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Rethinking Complexity

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Posts tagged with the category Transformative Learning

Photo courtesy of ChicagoSnowboarders.com
Last February, I went snowboarding for about the 18th time in 14 years. When 50, on a bit of a lark, I learned how to snow board. I was already too old to do this. The young boarders call any boarder over 50 “a gray on a tray,” and that was me. I so loved it. The joy of swooshing down the huge, miles-long slopes in Utah or Colorado....
Photo courtesy of NewEmpressMagazine.com
Two decades ago, actress Wynona Ryder donned a graduation gown, stood at a podium and, as Lelaina Pierce in the movie Reality Bites, gave a college commencement speech that, in a few sentences, managed to probe two extremes and the ambiguous space in between. "And they wonder why those of us in our 20s refuse to work an 80-hour week just so...
Photo courtesy of www.facebook.com/GlobalLeadershipLab
I had a powerful experience this past week. It was the launch of the Global Leadership Lab, an organization I co-founded even though it was never my plan to do so. The experience has shown me the power of pure intention and deep collaboration in the quest to accelerate systemic transformation. For the past six months, I have been part of a magical...
Photo courtesy of FilmMattersMagazine.com
There is a saying, “Everything will be all right in the end. So if it is not all right now, then it is not yet the end.” This mantra is proclaimed throughout the movie, The Best Exotic Marigold Hotel, as six British retirees grapple with getting older and lives that did not turn out as they had hoped. Each find themselves at a...
Image courtesy of BioneersGroup.com
Imagine a different world. Imagine a world where we can solve all the problems that plague humanity. Imagine a world where we learn how to live within the limits of our planet and co-exist in harmony with all living creatures. Imagine a world with new organizations and new cultures that honor our individual gifts and soul paths, and celebrate our...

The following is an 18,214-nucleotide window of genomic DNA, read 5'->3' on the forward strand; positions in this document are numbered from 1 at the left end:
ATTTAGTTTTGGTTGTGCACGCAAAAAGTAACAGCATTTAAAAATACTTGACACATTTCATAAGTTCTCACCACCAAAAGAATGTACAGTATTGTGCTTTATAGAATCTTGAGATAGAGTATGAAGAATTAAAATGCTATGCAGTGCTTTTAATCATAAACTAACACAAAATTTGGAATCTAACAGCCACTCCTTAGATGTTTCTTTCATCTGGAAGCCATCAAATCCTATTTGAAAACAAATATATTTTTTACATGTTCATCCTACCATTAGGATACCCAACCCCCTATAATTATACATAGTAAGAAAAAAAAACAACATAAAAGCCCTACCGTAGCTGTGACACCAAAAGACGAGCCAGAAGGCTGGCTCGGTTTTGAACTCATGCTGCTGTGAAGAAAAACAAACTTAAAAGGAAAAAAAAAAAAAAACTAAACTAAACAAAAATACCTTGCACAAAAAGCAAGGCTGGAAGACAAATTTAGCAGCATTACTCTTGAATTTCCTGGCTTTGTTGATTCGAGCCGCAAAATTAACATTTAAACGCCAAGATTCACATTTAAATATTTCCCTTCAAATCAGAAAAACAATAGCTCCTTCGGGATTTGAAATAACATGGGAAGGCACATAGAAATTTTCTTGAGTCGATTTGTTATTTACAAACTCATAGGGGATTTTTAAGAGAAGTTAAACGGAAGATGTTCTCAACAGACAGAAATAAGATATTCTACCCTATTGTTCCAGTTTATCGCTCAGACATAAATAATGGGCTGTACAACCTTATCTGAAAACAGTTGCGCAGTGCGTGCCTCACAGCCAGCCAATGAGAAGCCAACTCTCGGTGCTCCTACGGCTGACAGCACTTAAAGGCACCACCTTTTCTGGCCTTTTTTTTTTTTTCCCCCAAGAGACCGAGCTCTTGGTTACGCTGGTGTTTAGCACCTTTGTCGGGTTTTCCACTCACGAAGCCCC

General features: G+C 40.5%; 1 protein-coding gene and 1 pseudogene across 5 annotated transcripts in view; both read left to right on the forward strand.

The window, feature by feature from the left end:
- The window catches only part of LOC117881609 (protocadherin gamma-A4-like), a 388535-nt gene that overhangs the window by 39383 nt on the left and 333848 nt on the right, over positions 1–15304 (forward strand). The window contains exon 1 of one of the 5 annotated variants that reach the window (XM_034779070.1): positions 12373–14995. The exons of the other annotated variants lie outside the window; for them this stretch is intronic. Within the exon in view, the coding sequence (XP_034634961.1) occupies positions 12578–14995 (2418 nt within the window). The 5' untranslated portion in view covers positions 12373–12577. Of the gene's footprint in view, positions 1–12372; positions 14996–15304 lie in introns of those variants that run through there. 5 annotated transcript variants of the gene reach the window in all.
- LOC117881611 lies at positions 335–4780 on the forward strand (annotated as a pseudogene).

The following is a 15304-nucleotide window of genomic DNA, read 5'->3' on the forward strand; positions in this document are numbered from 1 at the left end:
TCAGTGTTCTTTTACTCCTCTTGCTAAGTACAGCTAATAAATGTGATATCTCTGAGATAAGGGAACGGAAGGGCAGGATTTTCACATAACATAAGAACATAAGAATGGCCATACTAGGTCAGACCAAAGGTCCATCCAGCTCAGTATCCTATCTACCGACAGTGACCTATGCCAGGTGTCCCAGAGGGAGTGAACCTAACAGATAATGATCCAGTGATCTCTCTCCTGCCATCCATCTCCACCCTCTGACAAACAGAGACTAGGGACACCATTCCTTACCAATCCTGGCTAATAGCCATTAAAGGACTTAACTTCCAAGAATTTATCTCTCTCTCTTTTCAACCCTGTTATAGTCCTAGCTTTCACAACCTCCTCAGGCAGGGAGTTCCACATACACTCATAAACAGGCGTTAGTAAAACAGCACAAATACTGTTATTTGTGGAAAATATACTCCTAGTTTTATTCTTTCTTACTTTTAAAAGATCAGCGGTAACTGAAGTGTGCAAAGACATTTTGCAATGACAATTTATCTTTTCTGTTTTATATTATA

I’m spiritual, but not religious. I say that quite often and it's also something I hear quite often, typically when I'm getting to know a new friend or an acquaintance and the topic turns to spirituality, meaning-making, defining a sense of purpose, or just pondering the mysteries of a vast and mysterious universe. Whether it's...
Image courtesy of MindOfMarketing.net
Have you ever visited a bookstore and just browsed through the business section to get a sense of what people are reading? I recently did as part of a Saybrook course, and it proved an interesting, experiential exercise. I felt amidst a unique culture of diverse mindsets and reckoned that these books were specifically available because they mirror...
I am attending the annual conference of the International Society of Systems Sciences (or ISSS) along with a number of Saybrook faculty members, students, alumni, and colleagues from around the world. What each person here has in common is an understanding of the complexity that makes up the world we live in today and the urgency to transform the...
So much of how we make sense of the world starts with the questions we choose to ask. At the same time, the questions we choose to ask are shaped by the way we make sense of the world. Which came first, the question or the answer? A great example of how one can trace the source of our questions to our frames of reference can be found in Edwin A....
Photo courtesy of Kathia C. Laszlo.
This semester at Saybrook University, I taught a course titled "Systems Practice for Socio-Cultural Transformation." It was co-created with a group of organizational systems students who wanted to experience the implications of moving from systems thinking to systems being and explore other ways of working with systems tools and...